View L'impressionnisme in a larger map

Finally, when time permits, I have in the past showed my students this Google Map of Impressionist work around the world.  It gives me an opportunity to show how Impressionism extends beyond France itself and just another way to tie in geography.

How do you introduce your students to art from the Francophone world?

Nuts & Bolts: 5 of My Must-Have Teacher Items

Sometimes it's those little things that help make our jobs easier and more organized.  Today I will share with you five of my favorite items that somehow help me stay organized, efficient, or effective.



The past couple years I have been using these custom self-inking stamps that I made at VistaPrint.  They are quicker than peeling stickers.  I use the J'aime stamp on high quiz grades, and the "Please see me" stamp on unsatisfactory quiz grades.  My policy is that any student can do corrections on a quiz and retake it (if the initial grade was low enough to warrant retaking) to earn back some of the lost credit.  Using the stamp frees me from having to hand write notes.  I know that the color red is somewhat controversial in the grading world, but I personally find that it sticks out and gets their attention, which is the point of the message.



The weekly planner pad is not what I use to plan my lessons in (that goes in my plan book binder, which is also a must-have for me, but felt it too obvious to include on this list), but rather to plan out what tasks I will accomplish each day.  It helps me stay organized and manage my time more efficiently (and not get bogged down trying to accomplish too much in one day!).  I will even write minute tasks like "respond to so-and-so's email," which are the types of things I forget if I don't write down.  The pretty floral one I use is made by Rifle Paper Co., but there are plenty of basic ones available online as well.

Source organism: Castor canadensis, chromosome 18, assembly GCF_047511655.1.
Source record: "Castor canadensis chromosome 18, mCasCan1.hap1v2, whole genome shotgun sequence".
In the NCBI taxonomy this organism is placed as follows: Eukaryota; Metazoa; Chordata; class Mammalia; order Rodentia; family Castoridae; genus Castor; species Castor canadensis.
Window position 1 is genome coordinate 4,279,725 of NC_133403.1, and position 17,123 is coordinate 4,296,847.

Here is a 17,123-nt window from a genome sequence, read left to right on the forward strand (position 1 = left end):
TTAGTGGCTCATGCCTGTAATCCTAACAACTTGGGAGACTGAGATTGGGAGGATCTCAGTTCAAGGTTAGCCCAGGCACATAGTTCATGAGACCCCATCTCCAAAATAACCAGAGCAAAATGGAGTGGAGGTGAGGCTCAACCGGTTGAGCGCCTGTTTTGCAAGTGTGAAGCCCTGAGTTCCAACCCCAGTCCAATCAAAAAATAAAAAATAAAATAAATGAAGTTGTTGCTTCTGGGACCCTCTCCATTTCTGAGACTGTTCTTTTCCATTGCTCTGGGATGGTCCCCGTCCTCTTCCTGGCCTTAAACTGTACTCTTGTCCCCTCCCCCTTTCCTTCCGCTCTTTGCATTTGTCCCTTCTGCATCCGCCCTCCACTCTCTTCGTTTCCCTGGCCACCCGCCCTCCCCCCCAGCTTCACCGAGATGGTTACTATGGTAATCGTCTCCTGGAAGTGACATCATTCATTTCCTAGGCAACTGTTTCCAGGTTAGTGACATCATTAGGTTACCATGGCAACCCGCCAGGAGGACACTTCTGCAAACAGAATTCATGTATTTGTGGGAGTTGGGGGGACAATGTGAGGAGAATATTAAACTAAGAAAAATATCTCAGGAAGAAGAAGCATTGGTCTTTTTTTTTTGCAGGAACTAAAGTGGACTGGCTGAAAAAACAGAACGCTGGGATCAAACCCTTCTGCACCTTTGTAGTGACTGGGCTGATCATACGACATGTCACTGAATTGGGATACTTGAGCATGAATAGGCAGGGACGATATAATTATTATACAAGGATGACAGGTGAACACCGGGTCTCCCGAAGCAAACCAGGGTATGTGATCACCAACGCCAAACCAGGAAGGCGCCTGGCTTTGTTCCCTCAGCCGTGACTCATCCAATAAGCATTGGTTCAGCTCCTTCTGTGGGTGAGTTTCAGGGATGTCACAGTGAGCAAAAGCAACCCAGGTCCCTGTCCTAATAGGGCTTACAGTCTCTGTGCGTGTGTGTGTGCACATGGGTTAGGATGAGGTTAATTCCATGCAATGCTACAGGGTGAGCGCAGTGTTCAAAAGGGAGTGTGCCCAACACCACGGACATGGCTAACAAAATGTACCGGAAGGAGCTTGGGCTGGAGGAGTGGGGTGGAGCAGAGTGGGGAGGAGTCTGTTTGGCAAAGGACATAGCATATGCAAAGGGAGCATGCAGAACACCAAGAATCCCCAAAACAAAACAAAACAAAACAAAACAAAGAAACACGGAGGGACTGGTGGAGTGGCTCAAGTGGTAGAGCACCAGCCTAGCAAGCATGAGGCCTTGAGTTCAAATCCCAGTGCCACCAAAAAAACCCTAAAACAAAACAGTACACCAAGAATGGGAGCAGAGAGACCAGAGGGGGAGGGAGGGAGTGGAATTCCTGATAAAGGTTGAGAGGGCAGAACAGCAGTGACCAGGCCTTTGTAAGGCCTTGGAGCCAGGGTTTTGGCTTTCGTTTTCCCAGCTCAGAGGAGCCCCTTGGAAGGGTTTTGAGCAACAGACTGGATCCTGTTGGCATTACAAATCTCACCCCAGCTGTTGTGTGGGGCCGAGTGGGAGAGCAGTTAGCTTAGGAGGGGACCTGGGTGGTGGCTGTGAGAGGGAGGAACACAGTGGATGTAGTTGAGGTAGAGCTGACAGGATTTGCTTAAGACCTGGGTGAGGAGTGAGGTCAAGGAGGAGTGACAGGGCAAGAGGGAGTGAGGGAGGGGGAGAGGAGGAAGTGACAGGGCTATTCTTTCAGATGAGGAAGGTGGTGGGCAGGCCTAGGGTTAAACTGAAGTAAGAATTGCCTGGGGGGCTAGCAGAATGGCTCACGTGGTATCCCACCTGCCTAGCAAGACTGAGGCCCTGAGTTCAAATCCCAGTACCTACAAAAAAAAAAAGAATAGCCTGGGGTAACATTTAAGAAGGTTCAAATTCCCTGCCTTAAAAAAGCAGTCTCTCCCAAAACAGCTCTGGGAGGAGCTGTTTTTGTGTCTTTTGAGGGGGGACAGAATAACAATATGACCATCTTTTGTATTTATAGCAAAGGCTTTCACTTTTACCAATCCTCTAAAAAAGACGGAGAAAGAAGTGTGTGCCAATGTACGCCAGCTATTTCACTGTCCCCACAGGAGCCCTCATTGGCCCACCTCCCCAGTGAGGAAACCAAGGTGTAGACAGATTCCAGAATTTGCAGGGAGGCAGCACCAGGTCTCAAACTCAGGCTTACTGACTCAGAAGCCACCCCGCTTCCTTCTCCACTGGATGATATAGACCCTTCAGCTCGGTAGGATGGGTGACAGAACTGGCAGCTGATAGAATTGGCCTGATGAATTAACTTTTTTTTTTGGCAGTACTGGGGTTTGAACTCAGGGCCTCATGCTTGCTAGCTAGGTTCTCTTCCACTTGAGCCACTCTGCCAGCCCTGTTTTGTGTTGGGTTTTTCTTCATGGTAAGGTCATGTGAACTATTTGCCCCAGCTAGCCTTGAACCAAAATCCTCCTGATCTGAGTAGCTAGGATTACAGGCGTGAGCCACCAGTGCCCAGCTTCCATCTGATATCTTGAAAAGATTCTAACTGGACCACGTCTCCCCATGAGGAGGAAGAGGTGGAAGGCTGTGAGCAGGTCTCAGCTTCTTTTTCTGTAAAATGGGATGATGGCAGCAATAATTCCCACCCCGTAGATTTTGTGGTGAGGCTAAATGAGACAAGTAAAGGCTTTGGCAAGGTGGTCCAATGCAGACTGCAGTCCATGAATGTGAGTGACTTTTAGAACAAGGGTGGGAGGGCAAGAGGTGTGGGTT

The absentee board is so helpful in efficiently providing missed work to students who are absent.  For each day, I fill in the homework (if any), the classwork handed out (if any), and other information, such as upcoming quizzes.  The sheets they need are lined up in front of the board.  Students need to be trained and reminded throughout the year on how to use the board (sometimes they forget to read the sheet to see specifically what they missed on each day), but overall, I find it far more efficient than individually culling work for each student.  Every teacher has their own system on how to manage missed work, and this is the one that I use.



This crazy looking green ball elicits lots of participation from students.  When I first introduce a topic and look for volunteers to model the language, far more hands go up when the green ball comes out.  Students love the opportunity to catch and hold it because it feels so strange.

Out With the Old, In With the New

My camera is a very important part of my teaching.  Capturing high quality photos in my classroom creates memories that I can share with the students at the end of the year, and allows me to communicate with parents and community members about what is going on in our classroom.  Awhile back I blogged about taking photographs in your classroom.

What are YOUR must-have teacher items?